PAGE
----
Wednesday, November 2, 2011

Winning the battle against Tetanus

A surveyor interviews a mother during the survey
© UNICEF Timor-Leste
Ermera, Timor-Leste. “I had to leave my work and walk for an hour to receive the TT vaccination during the health ministry’s campaigns. But I know it has protected my children from tetanus. I am happy I took the vaccine,” said Joana as she tried hard to remember the dates of vaccination.

“Unfortunately, I have misplaced the LISIO (Immunisation card),” Joana continued.

Joana was talking about her experience when she participated in the tetanus toxoid campaign conducted in the months of October – November 2010 by the Ministry of Health in Timor-Leste with the support of UNICEF, WHO and other partners. This campaign was conducted as a follow up activity of similar campaigns conducted in 2008 and 2009 for accelerating the progress towards elimination of maternal and neonatal tetanus.

These efforts are now bearing fruit.  A recent mission in November 2011, supported by UNICEF and WHO, assessed the existing situation and to verify the reported cases of neonatal tetanus and concluded that Timor-Leste was ready to conduct the validation exercise for Maternal and Neonatal Tetanus Elimination (MNTE). This assessment also identified the districts of Ermera, Manufahi and Ainaro as the districts with the highest risk for neonatal tetanus.

But reaching to this stage was not easy.

“We face various challenges in delivering immunisation services, especially in some areas of my sub district, Turiscai. Some mothers do not want to be immunised. And during the rainy season, it is especially difficult for the midwives to reach some aldeias (Hamlets) due to strong currents in the mountain streams.” Mr. Domingus Tavares explained. He is the Community Health Centre manager responsible for maternal and child health services in Turiscai, one of the sub-districts of District Manufahi. 

The tetanus campaigns have played a major role in accelerating the progress towards achieving elimination of maternal and neonatal tetanus.  The Ministry of Health and UNICEF collaborated with other partner agencies, NGOs and the church to support the campaign and advocate on the safety of the vaccine. The church leaders actively supported the campaign and helped in tackling the rumours and allaying the fears of the people regarding the vaccine.

The Promotor Saude Familia (PSF) or community health volunteers were also instrumental in mobilising the women for immunisation and for the door-to-door approach of informing women of the benefits of the tetanus toxoid immunisation.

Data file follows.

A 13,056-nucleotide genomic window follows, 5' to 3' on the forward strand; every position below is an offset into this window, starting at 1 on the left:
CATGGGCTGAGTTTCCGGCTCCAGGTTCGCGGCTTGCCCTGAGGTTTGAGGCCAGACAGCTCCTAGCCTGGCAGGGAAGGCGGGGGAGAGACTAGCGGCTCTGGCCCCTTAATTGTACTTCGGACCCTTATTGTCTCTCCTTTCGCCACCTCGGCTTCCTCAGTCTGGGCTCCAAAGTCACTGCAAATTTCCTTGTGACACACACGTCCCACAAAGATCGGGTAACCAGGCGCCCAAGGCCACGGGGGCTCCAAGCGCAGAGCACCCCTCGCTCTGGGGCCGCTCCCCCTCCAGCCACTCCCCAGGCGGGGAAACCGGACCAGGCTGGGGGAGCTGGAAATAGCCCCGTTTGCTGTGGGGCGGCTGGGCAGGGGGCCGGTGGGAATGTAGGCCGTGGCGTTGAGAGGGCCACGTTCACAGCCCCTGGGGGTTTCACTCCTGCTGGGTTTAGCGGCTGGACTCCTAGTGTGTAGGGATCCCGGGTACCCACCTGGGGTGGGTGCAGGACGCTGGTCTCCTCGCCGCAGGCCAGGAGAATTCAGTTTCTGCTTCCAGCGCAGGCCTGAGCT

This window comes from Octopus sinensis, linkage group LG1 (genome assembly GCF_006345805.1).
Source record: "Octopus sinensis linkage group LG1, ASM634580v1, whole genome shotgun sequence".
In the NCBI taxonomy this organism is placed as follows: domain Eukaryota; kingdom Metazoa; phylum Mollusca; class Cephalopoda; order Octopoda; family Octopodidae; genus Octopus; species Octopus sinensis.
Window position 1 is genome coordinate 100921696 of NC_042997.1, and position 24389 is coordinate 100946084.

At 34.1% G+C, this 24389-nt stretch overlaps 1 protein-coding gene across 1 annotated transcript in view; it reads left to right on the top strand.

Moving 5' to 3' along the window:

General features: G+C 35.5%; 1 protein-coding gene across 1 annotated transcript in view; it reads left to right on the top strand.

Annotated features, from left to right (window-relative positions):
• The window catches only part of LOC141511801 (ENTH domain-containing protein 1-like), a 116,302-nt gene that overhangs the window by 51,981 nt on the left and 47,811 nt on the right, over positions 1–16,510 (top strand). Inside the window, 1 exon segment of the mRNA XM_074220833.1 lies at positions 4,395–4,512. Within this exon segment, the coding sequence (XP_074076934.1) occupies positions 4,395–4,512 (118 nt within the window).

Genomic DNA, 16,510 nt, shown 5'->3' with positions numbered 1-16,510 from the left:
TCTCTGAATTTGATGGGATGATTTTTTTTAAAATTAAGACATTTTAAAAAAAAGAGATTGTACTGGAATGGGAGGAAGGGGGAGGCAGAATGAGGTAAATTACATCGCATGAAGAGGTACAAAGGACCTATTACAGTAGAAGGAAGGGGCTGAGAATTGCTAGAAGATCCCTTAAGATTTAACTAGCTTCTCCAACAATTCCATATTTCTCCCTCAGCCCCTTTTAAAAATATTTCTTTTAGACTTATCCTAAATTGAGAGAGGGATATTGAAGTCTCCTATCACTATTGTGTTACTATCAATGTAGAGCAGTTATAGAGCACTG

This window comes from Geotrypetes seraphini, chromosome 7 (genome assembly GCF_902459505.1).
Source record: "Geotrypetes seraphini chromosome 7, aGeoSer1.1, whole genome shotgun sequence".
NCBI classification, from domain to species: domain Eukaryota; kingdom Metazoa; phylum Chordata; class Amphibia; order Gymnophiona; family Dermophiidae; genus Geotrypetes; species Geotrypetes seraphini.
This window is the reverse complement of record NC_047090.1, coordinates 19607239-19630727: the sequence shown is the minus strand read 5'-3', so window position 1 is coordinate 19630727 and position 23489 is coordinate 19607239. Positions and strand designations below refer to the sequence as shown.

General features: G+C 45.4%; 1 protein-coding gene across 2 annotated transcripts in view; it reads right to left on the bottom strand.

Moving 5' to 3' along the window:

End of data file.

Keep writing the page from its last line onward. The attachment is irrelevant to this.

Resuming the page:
“I definitely feel that Timorese children should not die from a disease such as tetanus. I always advise mothers to go to the hospital for delivery and to use a clean blade for cutting the cord. I also tell them that they should apply nothing on the cord. I learned this during my training. However, some women still give birth at home and apply “po” or bamboo powder on the cord. This can harm the child,”said Afonso, a PSF from Aldeia Grotu.

Despite these constraints, the country is making progress towards achieving the goal of elimination of maternal and neonatal tetanus. The Demographic Health Survey of 2009-2010 revealed that almost 76% of mothers aged 15-49 had received two or more tetanus toxoid (TT) injections during the last pregnancy.

These findings hold great promise for the future. ”We have won the battle, but the war is not over, We have to focus on improving TT immunisation coverage of adolescent girls and women of child bearing age to have a lasting impact.  The community members have to be educated on proper newborn care practices. The SISCa (Serviso Integradu Saude Communitaria) is an excellent opportunity to educate adolescent girls and women, ” Mr. Jose Lima, EPI Field Officer from the Ministry of Health said.

Indeed, Timor-Leste’s efforts to eliminate maternal and neonatal tetanus have been truly challenging, considering the difficult geographic terrain and the shortage of human resources for delivering services. But in spite of these challenges, the country seems to be making rapid strides and more babies and mothers’ lives are now protected against tetanus.

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